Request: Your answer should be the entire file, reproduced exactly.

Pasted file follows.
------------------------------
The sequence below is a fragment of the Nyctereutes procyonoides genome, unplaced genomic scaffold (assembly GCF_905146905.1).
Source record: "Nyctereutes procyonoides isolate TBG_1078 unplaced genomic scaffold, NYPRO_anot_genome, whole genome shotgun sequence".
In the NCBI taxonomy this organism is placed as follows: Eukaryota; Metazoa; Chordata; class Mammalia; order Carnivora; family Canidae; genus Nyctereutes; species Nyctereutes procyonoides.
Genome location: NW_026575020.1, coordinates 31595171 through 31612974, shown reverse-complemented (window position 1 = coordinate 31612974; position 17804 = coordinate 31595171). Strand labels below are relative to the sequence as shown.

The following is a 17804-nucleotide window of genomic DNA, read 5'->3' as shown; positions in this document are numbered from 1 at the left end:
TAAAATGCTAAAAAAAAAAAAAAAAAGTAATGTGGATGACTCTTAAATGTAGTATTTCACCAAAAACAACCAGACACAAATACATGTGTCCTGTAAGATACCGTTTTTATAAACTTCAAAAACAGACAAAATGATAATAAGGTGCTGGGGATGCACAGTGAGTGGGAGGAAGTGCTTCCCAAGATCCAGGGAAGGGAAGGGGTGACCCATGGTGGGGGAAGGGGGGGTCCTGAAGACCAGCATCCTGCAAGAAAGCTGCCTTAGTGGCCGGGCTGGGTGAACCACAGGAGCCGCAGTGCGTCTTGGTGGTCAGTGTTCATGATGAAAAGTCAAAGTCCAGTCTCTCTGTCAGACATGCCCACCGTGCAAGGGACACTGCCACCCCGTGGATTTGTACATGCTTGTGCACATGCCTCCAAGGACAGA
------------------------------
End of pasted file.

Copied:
The sequence below is a fragment of the Nyctereutes procyonoides genome, unplaced genomic scaffold (assembly GCF_905146905.1).
Source record: "Nyctereutes procyonoides isolate TBG_1078 unplaced genomic scaffold, NYPRO_anot_genome, whole genome shotgun sequence".
In the NCBI taxonomy this organism is placed as follows: Eukaryota; Metazoa; Chordata; class Mammalia; order Carnivora; family Canidae; genus Nyctereutes; species Nyctereutes procyonoides.
Genome location: NW_026575020.1, coordinates 31595171 through 31612974, shown reverse-complemented (window position 1 = coordinate 31612974; position 17804 = coordinate 31595171). Strand labels below are relative to the sequence as shown.

The following is a 17804-nucleotide window of genomic DNA, read 5'->3' as shown; positions in this document are numbered from 1 at the left end:
TAAAATGCTAAAAAAAAAAAAAAAAAGTAATGTGGATGACTCTTAAATGTAGTATTTCACCAAAAACAACCAGACACAAATACATGTGTCCTGTAAGATACCGTTTTTATAAACTTCAAAAACAGACAAAATGATAATAAGGTGCTGGGGATGCACAGTGAGTGGGAGGAAGTGCTTCCCAAGATCCAGGGAAGGGAAGGGGTGACCCATGGTGGGGGAAGGGGGGGTCCTGAAGACCAGCATCCTGCAAGAAAGCTGCCTTAGTGGCCGGGCTGGGTGAACCACAGGAGCCGCAGTGCGTCTTGGTGGTCAGTGTTCATGATGAAAAGTCAAAGTCCAGTCTCTCTGTCAGACATGCCCACCGTGCAAGGGACACTGCCACCCCGTGGATTTGTACATGCTTGTGCACATGCCTCCAAGGACAGA